Conservatives say Dems' characterization of GOP Medicare plan is 'misleading attack'
Published on September 7, 2012 at 5:40 AM
Republican pundits dispute the description of their plans to overhaul Medicare as as a defined-contribution, rather than a defined-benefit program 'vouchercare,' and say that repealing the health law would spur innovation.
CQ HealthBeat: Is It Fair To Call The GOP Medicare Overhaul 'Vouchercare'?
Conservative health policy analysts mobilized Wednesday to counter what they called "misleading attacks" by Democrats on the use of a premium support system to overhaul Medicare -; a plan the national Republican ticket supports. The attacks "have continued unabated since Mitt Romney announced Paul Ryan as his running mate," Dan Holler, communications director for Heritage Action for America, said in an email Wednesday. "Over the weekend, Vice President Biden dubbed this approach 'vouchercare.'" Is it accurate to call the Medicare overhaul approach Romney and Paul D. Ryan, R-Wis., favor a voucher system? Would it actually get rid of traditional Medicare? And would it water down those original Medicare benefits? The answers to all those questions appear to be no. But there's a big "if." Analysts say that to get premium support right and keep traditional Medicare affordable, Republican administrations in the future would have to be willing to abide by a rigorous regulatory approach they may not be philosophically inclined to follow (Reichard, 9/5).
Modern Healthcare: Repeal-And-Replace Key To Spurring Innovation: GOP
The innovation in care delivery that is needed throughout the healthcare system will occur only under the GOP's repeal-and-replace approach, according to conservatives who challenged Democratic criticisms unleashed this week at the Democratic National Convention regarding Republican plans to overhaul Medicare. During a Wednesday call with reporters, conservative health policy experts sought to boost the plans by Republican presidential candidate Mitt Romney to repeal the Patient Protection and Affordable Care Act and replace it with a variety of health policy changes, including controversial plans to add a subsidized private insurance option to Medicare (Daly, 9/5).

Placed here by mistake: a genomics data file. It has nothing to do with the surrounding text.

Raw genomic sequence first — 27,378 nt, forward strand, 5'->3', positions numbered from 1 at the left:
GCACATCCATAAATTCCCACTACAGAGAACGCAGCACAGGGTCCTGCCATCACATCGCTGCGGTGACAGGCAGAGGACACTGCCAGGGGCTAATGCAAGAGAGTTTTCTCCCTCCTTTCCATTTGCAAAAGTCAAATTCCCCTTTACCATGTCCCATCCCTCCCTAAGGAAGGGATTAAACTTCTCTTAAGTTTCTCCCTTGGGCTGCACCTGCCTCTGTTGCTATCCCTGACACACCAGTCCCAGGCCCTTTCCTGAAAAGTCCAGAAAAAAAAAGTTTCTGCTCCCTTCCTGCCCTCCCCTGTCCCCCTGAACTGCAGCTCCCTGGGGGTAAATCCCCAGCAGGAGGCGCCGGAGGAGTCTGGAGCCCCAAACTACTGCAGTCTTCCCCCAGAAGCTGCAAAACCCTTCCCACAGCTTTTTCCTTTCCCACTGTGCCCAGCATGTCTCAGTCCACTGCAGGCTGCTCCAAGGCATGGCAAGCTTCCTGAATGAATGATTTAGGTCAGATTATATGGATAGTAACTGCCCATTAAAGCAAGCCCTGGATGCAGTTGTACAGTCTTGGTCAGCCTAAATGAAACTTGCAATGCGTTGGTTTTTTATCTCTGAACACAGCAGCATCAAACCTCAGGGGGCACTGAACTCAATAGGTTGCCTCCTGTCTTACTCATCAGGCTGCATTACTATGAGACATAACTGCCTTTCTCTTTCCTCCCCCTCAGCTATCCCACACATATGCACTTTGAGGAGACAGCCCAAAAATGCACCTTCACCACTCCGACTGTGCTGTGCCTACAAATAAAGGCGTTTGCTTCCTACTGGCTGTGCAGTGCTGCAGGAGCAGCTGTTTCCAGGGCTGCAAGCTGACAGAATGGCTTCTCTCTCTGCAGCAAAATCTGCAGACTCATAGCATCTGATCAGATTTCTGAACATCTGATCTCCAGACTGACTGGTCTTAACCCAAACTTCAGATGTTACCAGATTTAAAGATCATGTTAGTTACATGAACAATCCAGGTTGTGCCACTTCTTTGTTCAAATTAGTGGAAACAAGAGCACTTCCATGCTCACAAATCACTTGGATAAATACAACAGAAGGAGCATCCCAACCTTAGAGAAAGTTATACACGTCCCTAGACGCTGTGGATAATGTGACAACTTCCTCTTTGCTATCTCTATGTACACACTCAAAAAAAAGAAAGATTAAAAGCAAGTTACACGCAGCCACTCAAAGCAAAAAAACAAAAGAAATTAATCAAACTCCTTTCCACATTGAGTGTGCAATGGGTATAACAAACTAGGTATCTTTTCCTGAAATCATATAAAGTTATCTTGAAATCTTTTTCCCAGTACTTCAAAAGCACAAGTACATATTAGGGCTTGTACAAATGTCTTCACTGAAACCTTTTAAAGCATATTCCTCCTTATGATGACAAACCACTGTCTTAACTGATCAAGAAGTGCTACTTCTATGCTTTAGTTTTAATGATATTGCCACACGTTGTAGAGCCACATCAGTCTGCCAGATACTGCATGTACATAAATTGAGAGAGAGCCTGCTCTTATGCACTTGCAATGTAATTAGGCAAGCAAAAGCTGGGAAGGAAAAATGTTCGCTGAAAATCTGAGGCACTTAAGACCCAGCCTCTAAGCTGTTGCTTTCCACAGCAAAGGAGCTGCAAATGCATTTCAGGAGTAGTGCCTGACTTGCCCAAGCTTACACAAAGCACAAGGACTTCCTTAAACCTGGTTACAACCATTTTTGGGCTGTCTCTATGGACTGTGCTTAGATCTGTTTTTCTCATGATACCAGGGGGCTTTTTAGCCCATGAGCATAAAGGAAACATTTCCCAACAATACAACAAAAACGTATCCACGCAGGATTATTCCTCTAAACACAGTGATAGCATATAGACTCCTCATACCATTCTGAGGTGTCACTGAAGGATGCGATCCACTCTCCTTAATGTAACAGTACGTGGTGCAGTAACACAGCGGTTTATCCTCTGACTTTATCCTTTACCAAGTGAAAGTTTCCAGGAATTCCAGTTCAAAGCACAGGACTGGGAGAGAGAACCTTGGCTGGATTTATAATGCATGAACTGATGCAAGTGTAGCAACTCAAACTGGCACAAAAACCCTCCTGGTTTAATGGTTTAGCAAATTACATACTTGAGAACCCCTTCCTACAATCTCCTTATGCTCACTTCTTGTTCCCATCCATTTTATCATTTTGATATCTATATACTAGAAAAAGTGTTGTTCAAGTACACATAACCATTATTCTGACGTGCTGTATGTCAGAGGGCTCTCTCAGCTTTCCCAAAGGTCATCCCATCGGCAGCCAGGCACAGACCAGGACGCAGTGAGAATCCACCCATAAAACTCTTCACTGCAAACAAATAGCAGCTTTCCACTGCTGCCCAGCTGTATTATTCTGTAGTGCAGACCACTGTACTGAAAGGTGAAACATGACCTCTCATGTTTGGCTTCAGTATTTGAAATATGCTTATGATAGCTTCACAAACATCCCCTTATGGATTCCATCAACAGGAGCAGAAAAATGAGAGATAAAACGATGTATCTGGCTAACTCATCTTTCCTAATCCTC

Also in the news, California Healthline looks at what might be at stake for Medicaid -
California Healthline: Too Much Focus On Medicare – And Not Enough On Medicaid?
As the Nov. 6 election draws closer, both parties are seizing on Medicare as a key issue to win swing voters. And based on recent rhetoric, both Barack Obama and Mitt Romney are either trying to eviscerate the program -- or are our last hope to save it. … But the candidates, their surrogates and even the fact-checkers would agree: The parties are poles apart on their plans for the Medicaid program. Democrats have sought to protect and grow the program; as "Road to Reform" has examined, Medicaid is at the center of Democrats' health reform law. The ACA contains the most significant Medicaid changes in a generation -- new standardized requirements, additional federal payments, and an eligibility expansion that could add as many as 16 million uninsured Americans to the program. Enrollment in California's Medi-Cal program alone is projected to grow by nearly two million within the next seven years. However, Republicans plan to move the Medicaid program in the opposite direction (Diamond, 9/5).
This article was reprinted from kaiserhealthnews.org with permission from the Henry J. Kaiser Family Foundation. Kaiser Health News, an editorially independent news service, is a program of the Kaiser Family Foundation, a nonpartisan health care policy research organization unaffiliated with Kaiser Permanente.